I recently switched from Proxmox to ESXI for my primary Hypervisor due to better support for automation tools like Ansible and Terraform plus better integrations with Red Hat Satellite. I didn't fancy rebuilding some of my VMs and instead wanted to find out how to migrate them instead.
If you were using qcow2 images for your KVM VMs this will also work from any KVM based system, not just Proxmox.
First step is to convert your
qcow2 image to a
vmdk file that VMWare uses. I ran these steps on my laptop running Fedora, any Linux box should do here though. You can run the conversion thus:
qemu-img convert -f qcow2 -O vmdk quassel.qcow2 quasselog.vmdk
Then you'll want to enable SSH on your ESXI box in order to utilise
vmkfstools on the hypervisor itself.
Firstly, you'll need to locate where images are stored. This will be different from everyone depending on the datastores you have set up.
/vmfs/volumes contains symlinks to your datastores and you can use
scp to copy your VMDK there for processing.
[root@awesomo:~] cd /vmfs/volumes/ [root@awesomo:/vmfs/volumes] ls -la lrwxr-xr-x 1 root root 35 Sep 24 18:23 860evo -> 5d80ea2d-f02fde58-9186-902b343139aa lrwxr-xr-x 1 root root 35 Sep 24 18:23 kingston120 -> 5d81524d-2af38afe-f897-902b343139aa lrwxr-xr-x 1 root root 35 Sep 24 18:23 mx1tb -> 5d815104-446d1bb2-734b-902b343139aa lrwxr-xr-x 1 root root 35 Sep 24 18:23 spc500 -> 5d815137-92da855a-b842-902b343139aa
Then, using scp (or any other tool to copy files around your network) run:
scp quasselog.vmdk email@example.com:/vmfs/volumes/5d80ea2d-f02fde58-9186-902b343139aa/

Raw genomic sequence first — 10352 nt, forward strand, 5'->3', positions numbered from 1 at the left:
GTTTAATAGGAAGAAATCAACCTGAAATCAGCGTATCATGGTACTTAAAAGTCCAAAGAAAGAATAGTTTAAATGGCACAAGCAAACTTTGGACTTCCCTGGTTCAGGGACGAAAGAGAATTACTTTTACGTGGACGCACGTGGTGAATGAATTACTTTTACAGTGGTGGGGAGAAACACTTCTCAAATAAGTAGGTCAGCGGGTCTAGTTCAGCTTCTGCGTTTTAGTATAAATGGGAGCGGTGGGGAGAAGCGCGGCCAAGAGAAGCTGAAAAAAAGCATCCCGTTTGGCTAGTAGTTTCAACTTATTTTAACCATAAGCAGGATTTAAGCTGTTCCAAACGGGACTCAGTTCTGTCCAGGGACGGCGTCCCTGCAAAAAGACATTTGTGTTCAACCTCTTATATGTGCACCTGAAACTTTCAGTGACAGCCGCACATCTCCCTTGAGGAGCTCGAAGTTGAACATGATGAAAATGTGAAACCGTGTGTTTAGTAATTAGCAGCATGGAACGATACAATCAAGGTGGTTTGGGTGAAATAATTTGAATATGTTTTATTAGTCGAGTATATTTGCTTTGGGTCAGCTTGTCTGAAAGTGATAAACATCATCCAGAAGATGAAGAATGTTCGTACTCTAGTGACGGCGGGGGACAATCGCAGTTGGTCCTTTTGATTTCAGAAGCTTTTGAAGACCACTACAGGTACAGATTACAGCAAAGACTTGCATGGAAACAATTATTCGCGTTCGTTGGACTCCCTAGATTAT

After the file is copied, you'll need to use
vmkfstools and run the following:
cd /vmfs/volumes/your-datastore vmkfstools -i quasselog.vmdk -d thin quassel.vmdk
You'll see some messages about
cloning disk and things whilst this is progress. Next we'll go into vcenter or esxi itself and create a new VM.
In vcenter I did the following:
New Virtual Machine -> Create a new virtual machine -> gave it a name -> selected a compute resource -> selected storage (not important) -> selected any compatibility (6.7 and later) -> selected my guest OS -> customised hardware (I left everything here as default except cpu and memory - do not change disk yet) -> finish.
Your VM should now be created with a blank, useless hard disk. Time to attach the correct one. Edit settings for the VM and add a new device -> existing hard disk -> then select the
vmdk we converted with
Make any other changes and you should now be good to go. Remember to install vmware-tools on the VM and possibly remove
qemu-guest as well!